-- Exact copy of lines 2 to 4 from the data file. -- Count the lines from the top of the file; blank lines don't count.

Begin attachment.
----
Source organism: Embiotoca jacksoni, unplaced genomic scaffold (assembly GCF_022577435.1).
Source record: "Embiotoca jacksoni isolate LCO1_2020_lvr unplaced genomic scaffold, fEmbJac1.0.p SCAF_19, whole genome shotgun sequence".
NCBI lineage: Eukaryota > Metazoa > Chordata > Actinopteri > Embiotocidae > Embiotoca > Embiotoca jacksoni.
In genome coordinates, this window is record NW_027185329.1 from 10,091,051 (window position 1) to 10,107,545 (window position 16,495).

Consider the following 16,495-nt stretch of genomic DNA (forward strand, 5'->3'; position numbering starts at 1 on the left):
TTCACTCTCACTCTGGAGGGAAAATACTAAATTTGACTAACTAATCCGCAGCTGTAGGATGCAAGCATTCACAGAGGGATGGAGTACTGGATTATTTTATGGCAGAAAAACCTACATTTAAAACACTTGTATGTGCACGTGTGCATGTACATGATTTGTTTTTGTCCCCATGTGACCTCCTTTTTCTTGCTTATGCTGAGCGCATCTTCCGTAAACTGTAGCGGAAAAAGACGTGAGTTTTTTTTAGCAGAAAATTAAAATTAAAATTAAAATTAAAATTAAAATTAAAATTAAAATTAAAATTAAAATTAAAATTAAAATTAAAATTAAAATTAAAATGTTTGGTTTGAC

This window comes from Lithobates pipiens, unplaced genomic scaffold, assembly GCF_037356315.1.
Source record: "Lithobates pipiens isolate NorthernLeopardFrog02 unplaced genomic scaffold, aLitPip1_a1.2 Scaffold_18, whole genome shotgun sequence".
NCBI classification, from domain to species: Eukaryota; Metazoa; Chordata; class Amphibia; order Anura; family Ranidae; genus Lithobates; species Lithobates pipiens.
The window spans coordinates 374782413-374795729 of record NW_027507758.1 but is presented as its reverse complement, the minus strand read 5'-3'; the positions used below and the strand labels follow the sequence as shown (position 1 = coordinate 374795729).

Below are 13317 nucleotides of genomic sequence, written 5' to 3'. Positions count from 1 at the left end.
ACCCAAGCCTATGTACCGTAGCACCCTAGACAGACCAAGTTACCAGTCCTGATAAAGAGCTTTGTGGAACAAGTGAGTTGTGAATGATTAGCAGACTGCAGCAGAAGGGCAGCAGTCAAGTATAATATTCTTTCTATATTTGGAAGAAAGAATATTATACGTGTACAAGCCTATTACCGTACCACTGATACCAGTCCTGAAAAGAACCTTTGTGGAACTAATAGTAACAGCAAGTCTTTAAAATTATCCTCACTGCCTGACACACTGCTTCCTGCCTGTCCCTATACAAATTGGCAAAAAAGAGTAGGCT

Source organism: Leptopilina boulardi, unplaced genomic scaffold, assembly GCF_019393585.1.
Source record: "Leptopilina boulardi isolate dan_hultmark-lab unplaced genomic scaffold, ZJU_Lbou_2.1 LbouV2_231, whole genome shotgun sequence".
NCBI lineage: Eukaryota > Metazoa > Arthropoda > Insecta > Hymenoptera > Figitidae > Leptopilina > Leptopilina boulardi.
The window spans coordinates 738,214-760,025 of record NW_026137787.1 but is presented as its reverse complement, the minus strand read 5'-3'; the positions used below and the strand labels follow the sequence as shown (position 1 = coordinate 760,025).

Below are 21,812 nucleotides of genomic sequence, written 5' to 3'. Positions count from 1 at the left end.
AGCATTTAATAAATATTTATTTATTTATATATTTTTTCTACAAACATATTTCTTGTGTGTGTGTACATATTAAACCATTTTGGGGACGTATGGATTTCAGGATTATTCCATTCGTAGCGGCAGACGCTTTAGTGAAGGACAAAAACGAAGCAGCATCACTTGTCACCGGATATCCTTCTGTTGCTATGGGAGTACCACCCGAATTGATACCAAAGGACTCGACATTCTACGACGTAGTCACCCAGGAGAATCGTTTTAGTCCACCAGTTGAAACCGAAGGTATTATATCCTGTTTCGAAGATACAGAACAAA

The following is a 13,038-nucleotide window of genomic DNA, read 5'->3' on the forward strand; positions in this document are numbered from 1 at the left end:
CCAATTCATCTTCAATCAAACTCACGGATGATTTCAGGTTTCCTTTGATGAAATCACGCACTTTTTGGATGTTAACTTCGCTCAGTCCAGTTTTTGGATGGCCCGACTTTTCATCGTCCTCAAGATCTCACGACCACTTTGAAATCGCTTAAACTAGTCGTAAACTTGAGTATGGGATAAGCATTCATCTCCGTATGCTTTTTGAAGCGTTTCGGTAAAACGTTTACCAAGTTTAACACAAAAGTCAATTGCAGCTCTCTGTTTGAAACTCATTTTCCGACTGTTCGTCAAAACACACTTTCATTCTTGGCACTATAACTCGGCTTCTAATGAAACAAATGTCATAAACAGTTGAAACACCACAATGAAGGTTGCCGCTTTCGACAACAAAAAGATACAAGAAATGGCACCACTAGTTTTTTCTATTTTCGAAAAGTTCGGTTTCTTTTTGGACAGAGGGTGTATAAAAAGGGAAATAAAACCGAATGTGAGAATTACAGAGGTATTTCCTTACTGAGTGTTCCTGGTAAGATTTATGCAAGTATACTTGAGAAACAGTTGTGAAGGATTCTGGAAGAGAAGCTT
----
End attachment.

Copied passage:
Source record: "Embiotoca jacksoni isolate LCO1_2020_lvr unplaced genomic scaffold, fEmbJac1.0.p SCAF_19, whole genome shotgun sequence".
NCBI lineage: Eukaryota > Metazoa > Chordata > Actinopteri > Embiotocidae > Embiotoca > Embiotoca jacksoni.
In genome coordinates, this window is record NW_027185329.1 from 10,091,051 (window position 1) to 10,107,545 (window position 16,495).